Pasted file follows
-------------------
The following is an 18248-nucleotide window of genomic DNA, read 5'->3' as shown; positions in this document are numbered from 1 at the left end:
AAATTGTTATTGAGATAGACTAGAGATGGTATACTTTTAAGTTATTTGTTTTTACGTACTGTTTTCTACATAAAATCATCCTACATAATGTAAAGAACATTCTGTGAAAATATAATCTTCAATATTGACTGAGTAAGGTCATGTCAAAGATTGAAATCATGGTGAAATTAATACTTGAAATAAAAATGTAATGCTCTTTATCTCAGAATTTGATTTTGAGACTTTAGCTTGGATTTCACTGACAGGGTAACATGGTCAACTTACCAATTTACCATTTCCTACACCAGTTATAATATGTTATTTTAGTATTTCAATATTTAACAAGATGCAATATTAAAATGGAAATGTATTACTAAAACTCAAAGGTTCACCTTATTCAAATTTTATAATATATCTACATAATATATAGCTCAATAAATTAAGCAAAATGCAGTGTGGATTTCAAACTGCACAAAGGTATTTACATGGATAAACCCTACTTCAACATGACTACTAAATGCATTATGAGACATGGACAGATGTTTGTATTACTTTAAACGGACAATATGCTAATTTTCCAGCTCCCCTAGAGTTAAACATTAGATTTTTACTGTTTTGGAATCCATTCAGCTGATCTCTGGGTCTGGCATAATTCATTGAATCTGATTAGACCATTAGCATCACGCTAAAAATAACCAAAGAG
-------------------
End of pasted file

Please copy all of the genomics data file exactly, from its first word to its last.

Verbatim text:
The following is an 18248-nucleotide window of genomic DNA, read 5'->3' as shown; positions in this document are numbered from 1 at the left end:
AAATTGTTATTGAGATAGACTAGAGATGGTATACTTTTAAGTTATTTGTTTTTACGTACTGTTTTCTACATAAAATCATCCTACATAATGTAAAGAACATTCTGTGAAAATATAATCTTCAATATTGACTGAGTAAGGTCATGTCAAAGATTGAAATCATGGTGAAATTAATACTTGAAATAAAAATGTAATGCTCTTTATCTCAGAATTTGATTTTGAGACTTTAGCTTGGATTTCACTGACAGGGTAACATGGTCAACTTACCAATTTACCATTTCCTACACCAGTTATAATATGTTATTTTAGTATTTCAATATTTAACAAGATGCAATATTAAAATGGAAATGTATTACTAAAACTCAAAGGTTCACCTTATTCAAATTTTATAATATATCTACATAATATATAGCTCAATAAATTAAGCAAAATGCAGTGTGGATTTCAAACTGCACAAAGGTATTTACATGGATAAACCCTACTTCAACATGACTACTAAATGCATTATGAGACATGGACAGATGTTTGTATTACTTTAAACGGACAATATGCTAATTTTCCAGCTCCCCTAGAGTTAAACATTAGATTTTTACTGTTTTGGAATCCATTCAGCTGATCTCTGGGTCTGGCATAATTCATTGAATCTGATTAGACCATTAGCATCACGCTAAAAATAACCAAAGAG